Peace and Security in the Middle East
Expected Council Action
On 26 September, German Foreign Minister Guido Westerwelle will preside over a high-level meeting of the Security Council on peace and security in the Middle East. The meeting will have a particular focus on the institutional relationship between the Security Council and the League of Arab States, with the UN and Arab League Secretaries-General expected to address the Council.
At press time it was unclear if there would be an outcome.
This meeting will be the key substantive event of Germany’s presidency of the Council in September. Its time on the Council has largely coincided with the Arab Spring and a period of unprecedented interactions between the Security Council and the Arab League, concerning both Libya and Syria. Germany hopes for this meeting to be a first step towards turning this experience into practical modalities for future cooperation.
In the case of Libya, the Arab League’s support was pivotal to the Council’s adoption of resolutions 1970 and 1973 on 26 February and 17 March 2011, respectively, and securing approval for concrete action against the regime of Muammar Qaddafi.
In the case of Syria, however, Arab League condemnation of the Bashar al-Assad regime no longer had the same impact. This was due—in addition to the fact that the Arab League itself was divided—to a more hardened constellation of positions in the Council vis-à-vis Syria compounded by the severe fallout over the Libya intervention.
Nevertheless, cooperation continued, and on 31 January 2012, Nabil al-Araby, the Secretary-General of the Arab League, addressed the Council for the first time, speaking about its efforts to reach a peaceful solution to the Syrian crisis and urging the Council towards what in the Arab League’s view was effective action. (The briefing came in the lead-up to the 4 February veto of a Council draft resolution [S/2012/77] condemning the violence in Syria and supporting the 22 January Arab League decision to facilitate a Syrian-led political transition.)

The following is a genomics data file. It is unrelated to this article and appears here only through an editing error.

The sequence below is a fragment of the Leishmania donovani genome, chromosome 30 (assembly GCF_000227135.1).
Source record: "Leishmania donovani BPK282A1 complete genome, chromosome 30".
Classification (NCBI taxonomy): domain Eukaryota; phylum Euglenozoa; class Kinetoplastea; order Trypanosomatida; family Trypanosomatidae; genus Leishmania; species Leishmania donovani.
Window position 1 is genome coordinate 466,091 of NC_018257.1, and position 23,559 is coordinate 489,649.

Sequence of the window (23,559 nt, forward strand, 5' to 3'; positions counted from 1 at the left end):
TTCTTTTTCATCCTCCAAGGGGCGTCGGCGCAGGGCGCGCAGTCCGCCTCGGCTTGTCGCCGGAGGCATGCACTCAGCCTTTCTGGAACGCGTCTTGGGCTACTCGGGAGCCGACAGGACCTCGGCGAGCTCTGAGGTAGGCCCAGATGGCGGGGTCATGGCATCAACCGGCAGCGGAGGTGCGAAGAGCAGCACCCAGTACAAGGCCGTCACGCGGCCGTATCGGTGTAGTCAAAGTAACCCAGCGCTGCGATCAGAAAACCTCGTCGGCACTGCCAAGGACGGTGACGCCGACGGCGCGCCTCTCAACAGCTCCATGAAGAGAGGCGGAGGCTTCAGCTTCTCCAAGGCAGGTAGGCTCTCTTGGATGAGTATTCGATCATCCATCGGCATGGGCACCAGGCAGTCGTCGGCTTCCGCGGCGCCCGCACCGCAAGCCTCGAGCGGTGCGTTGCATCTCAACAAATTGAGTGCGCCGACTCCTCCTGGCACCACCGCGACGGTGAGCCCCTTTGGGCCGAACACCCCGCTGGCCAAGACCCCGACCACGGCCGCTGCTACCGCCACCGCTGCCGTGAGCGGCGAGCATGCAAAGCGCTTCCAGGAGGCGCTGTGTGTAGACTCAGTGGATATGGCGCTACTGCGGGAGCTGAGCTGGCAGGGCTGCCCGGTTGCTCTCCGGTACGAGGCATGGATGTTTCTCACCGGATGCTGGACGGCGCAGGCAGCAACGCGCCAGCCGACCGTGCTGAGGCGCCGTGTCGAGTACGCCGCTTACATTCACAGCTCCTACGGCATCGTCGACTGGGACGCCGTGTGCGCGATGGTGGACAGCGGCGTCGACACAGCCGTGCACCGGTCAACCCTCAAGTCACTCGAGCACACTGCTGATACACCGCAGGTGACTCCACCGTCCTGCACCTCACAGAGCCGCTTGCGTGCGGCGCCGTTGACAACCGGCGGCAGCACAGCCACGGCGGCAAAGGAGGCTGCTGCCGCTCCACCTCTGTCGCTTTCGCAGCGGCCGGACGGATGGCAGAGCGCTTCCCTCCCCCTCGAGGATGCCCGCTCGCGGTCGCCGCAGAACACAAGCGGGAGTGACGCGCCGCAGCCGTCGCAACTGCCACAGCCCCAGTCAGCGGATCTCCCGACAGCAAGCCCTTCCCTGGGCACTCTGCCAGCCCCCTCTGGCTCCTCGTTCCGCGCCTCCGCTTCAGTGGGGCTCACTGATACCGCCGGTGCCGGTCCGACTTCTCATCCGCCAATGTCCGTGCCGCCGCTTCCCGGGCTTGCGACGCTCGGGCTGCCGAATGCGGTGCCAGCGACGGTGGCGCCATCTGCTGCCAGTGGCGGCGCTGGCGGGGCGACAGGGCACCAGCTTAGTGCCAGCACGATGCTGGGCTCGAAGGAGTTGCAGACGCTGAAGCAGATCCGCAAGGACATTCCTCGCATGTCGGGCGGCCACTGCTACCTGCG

The UN and Arab League have also cooperated by appointing Joint Special Envoy for Syria Kofi Annan (who was appointed on 23 February and resigned on 2 August) and more recently a Joint Special Representative for Syria, Lakhdar Brahimi.
A key issue is whether Council members see the cooperation with the Arab League as a promising tool for addressing challenges at hand.
Furthermore, given that political developments are in flux in the Arab world, a key issue for the Council would be how to strengthen existing cooperation to jointly emphasise conflict prevention and resolution in the region.
It is likely that divisive political issues will emerge, reflecting the disagreements over how the Council has handled the Libyan and Syrian situations. However, Germany is keen that the Security Council focus its attention and consider how strategic cooperation between the Security Council and the Arab League could positively affect ongoing political transitions in Egypt, Libya, Tunisia and Yemen and help to staunch the spread of severe violence in Syria, which threatens regional security.
One option for the Council is to simply hold the discussion.
Another option is for members to also explore Council practice regarding conflict prevention and mediation and their positions on developing a more robust Council role in the Middle East.
A further option is to establish a regular mechanism for contacts between the two bodies, perhaps along the lines of the practice the Council has forged with the AU’s Peace and Security Council of holding regular meetings in each other’s headquarters.